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  Discussion Top

LC, also referred to as carcinomatous meningitis, meningeal carcinomatosis, and neoplastic meningitis, was first described in 1870.[8] It is usually associated with advanced systemic cancer and is reported as a presenting sign of systemic cancer in 5%–11% of patients.[9] LC occurs with increasing incidence because of longer survival of cancer patients due to more effective systemic treatments. It arises when tumor cells disseminate and grow in the leptomeningeal space and/or the CSF. Therefore, the characteristics of the disease are neurologic dysfunctions affecting multiple levels of the CNS, including the cerebral, cranial nerve, and spinal root regions. Headache is the most common presenting symptom and occurs in 40% of patients.[10] Other common signs and symptoms are weakness, mental status change, and ataxia.[11]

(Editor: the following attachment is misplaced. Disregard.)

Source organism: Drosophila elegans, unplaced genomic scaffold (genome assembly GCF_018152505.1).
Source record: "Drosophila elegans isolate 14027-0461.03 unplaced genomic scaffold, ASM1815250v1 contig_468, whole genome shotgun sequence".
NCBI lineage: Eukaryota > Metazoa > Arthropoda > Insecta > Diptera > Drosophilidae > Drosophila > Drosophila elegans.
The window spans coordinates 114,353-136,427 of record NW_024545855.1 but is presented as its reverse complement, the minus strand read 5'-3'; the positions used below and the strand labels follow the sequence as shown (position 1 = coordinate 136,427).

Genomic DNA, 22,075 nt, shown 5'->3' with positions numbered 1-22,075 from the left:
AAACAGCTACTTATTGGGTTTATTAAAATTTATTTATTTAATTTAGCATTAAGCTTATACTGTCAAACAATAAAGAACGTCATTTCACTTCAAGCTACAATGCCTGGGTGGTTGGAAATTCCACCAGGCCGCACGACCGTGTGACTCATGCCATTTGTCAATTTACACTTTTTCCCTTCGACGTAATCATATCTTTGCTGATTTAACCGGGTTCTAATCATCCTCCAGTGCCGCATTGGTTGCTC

Ocular deficits of patients with LC include loss of vision, ocular motility deficits, pupillary abnormalities, papilledema, and optic atrophy. Unilateral or bilateral blindness occurs in 30%–40% of patients with LC, and blindness is the presenting complaint in approximately 3% of patients.[9] Blindness typically begins in one eye, with the second eye affected shortly thereafter, occasionally within 24 h.[12] The mechanisms of blindness are various including papilledema from increased intracranial pressure,[13] direct infiltration of the optic nerve/sheath complex,[14] and treatment-related toxicity.[15] As demonstrated in this case, our patient had acute bilateral blindness because tumor cells directed seeding to CSF and then infiltrated to the optic sheath. Thus, brain MRI did not show obviously enhancement on optic nerve, but CSF survey proved atypical lymphocytic leukemia. Besides, we should mind that the combination of headache, rapidly progressive visual loss, sluggish pupil reactions, and unremarkable optic discs are a quartet of ocular signs and symptoms for LC.[16]